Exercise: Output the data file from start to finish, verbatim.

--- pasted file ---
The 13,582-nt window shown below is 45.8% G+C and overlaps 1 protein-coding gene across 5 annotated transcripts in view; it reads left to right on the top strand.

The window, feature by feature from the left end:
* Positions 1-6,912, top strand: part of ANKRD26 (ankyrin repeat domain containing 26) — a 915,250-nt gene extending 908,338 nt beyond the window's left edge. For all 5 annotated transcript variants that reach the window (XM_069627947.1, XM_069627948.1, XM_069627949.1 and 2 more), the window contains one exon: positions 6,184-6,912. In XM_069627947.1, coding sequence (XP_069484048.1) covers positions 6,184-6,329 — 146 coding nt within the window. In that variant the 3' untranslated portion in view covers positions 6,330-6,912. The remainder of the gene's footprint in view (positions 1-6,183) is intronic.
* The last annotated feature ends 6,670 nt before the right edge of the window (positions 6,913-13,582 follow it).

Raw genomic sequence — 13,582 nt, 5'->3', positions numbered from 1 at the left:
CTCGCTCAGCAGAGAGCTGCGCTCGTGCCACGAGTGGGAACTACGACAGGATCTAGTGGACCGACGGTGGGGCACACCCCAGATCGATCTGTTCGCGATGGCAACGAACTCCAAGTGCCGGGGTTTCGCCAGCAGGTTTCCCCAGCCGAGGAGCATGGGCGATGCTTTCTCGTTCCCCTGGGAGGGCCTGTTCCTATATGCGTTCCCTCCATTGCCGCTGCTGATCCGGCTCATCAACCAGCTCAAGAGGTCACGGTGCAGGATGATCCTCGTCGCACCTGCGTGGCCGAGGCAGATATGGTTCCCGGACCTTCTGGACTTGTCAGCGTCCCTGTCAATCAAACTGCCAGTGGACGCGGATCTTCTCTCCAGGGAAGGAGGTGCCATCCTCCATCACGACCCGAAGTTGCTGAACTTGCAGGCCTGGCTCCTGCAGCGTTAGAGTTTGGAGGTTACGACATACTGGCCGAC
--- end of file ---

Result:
The 13,582-nt window shown below is 45.8% G+C and overlaps 1 protein-coding gene across 5 annotated transcripts in view; it reads left to right on the top strand.

The window, feature by feature from the left end:
* Positions 1-6,912, top strand: part of ANKRD26 (ankyrin repeat domain containing 26) — a 915,250-nt gene extending 908,338 nt beyond the window's left edge. For all 5 annotated transcript variants that reach the window (XM_069627947.1, XM_069627948.1, XM_069627949.1 and 2 more), the window contains one exon: positions 6,184-6,912. In XM_069627947.1, coding sequence (XP_069484048.1) covers positions 6,184-6,329 — 146 coding nt within the window. In that variant the 3' untranslated portion in view covers positions 6,330-6,912. The remainder of the gene's footprint in view (positions 1-6,183) is intronic.
* The last annotated feature ends 6,670 nt before the right edge of the window (positions 6,913-13,582 follow it).

Raw genomic sequence — 13,582 nt, 5'->3', positions numbered from 1 at the left:
CTCGCTCAGCAGAGAGCTGCGCTCGTGCCACGAGTGGGAACTACGACAGGATCTAGTGGACCGACGGTGGGGCACACCCCAGATCGATCTGTTCGCGATGGCAACGAACTCCAAGTGCCGGGGTTTCGCCAGCAGGTTTCCCCAGCCGAGGAGCATGGGCGATGCTTTCTCGTTCCCCTGGGAGGGCCTGTTCCTATATGCGTTCCCTCCATTGCCGCTGCTGATCCGGCTCATCAACCAGCTCAAGAGGTCACGGTGCAGGATGATCCTCGTCGCACCTGCGTGGCCGAGGCAGATATGGTTCCCGGACCTTCTGGACTTGTCAGCGTCCCTGTCAATCAAACTGCCAGTGGACGCGGATCTTCTCTCCAGGGAAGGAGGTGCCATCCTCCATCACGACCCGAAGTTGCTGAACTTGCAGGCCTGGCTCCTGCAGCGTTAGAGTTTGGAGGTTACGACATACTGGCCGAC